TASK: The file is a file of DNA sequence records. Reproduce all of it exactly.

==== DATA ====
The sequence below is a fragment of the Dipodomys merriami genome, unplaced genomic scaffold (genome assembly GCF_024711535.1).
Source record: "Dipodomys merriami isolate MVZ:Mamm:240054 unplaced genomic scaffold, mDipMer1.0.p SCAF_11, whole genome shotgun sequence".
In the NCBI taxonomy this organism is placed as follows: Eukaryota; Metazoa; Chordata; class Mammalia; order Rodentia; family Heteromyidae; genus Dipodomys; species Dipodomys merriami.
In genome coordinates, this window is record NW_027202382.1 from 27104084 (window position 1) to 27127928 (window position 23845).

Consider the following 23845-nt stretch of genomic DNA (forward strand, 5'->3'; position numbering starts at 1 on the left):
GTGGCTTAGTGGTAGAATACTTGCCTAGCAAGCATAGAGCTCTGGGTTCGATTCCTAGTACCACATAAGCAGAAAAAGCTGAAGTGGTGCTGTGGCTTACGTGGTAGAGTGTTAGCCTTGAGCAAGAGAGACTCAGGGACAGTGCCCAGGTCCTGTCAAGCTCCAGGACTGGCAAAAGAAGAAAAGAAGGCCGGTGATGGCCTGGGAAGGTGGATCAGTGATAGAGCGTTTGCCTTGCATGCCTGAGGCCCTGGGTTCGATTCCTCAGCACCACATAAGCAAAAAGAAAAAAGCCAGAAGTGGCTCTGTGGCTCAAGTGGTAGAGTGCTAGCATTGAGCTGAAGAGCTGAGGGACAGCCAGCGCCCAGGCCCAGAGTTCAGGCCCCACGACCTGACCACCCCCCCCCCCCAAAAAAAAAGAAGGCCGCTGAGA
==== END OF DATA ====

The sequence below is a fragment of the Dipodomys merriami genome, unplaced genomic scaffold (genome assembly GCF_024711535.1).
Source record: "Dipodomys merriami isolate MVZ:Mamm:240054 unplaced genomic scaffold, mDipMer1.0.p SCAF_11, whole genome shotgun sequence".
In the NCBI taxonomy this organism is placed as follows: Eukaryota; Metazoa; Chordata; class Mammalia; order Rodentia; family Heteromyidae; genus Dipodomys; species Dipodomys merriami.
In genome coordinates, this window is record NW_027202382.1 from 27104084 (window position 1) to 27127928 (window position 23845).

Consider the following 23845-nt stretch of genomic DNA (forward strand, 5'->3'; position numbering starts at 1 on the left):
GTGGCTTAGTGGTAGAATACTTGCCTAGCAAGCATAGAGCTCTGGGTTCGATTCCTAGTACCACATAAGCAGAAAAAGCTGAAGTGGTGCTGTGGCTTACGTGGTAGAGTGTTAGCCTTGAGCAAGAGAGACTCAGGGACAGTGCCCAGGTCCTGTCAAGCTCCAGGACTGGCAAAAGAAGAAAAGAAGGCCGGTGATGGCCTGGGAAGGTGGATCAGTGATAGAGCGTTTGCCTTGCATGCCTGAGGCCCTGGGTTCGATTCCTCAGCACCACATAAGCAAAAAGAAAAAAGCCAGAAGTGGCTCTGTGGCTCAAGTGGTAGAGTGCTAGCATTGAGCTGAAGAGCTGAGGGACAGCCAGCGCCCAGGCCCAGAGTTCAGGCCCCACGACCTGACCACCCCCCCCCCCCAAAAAAAAAGAAGGCCGCTGAGA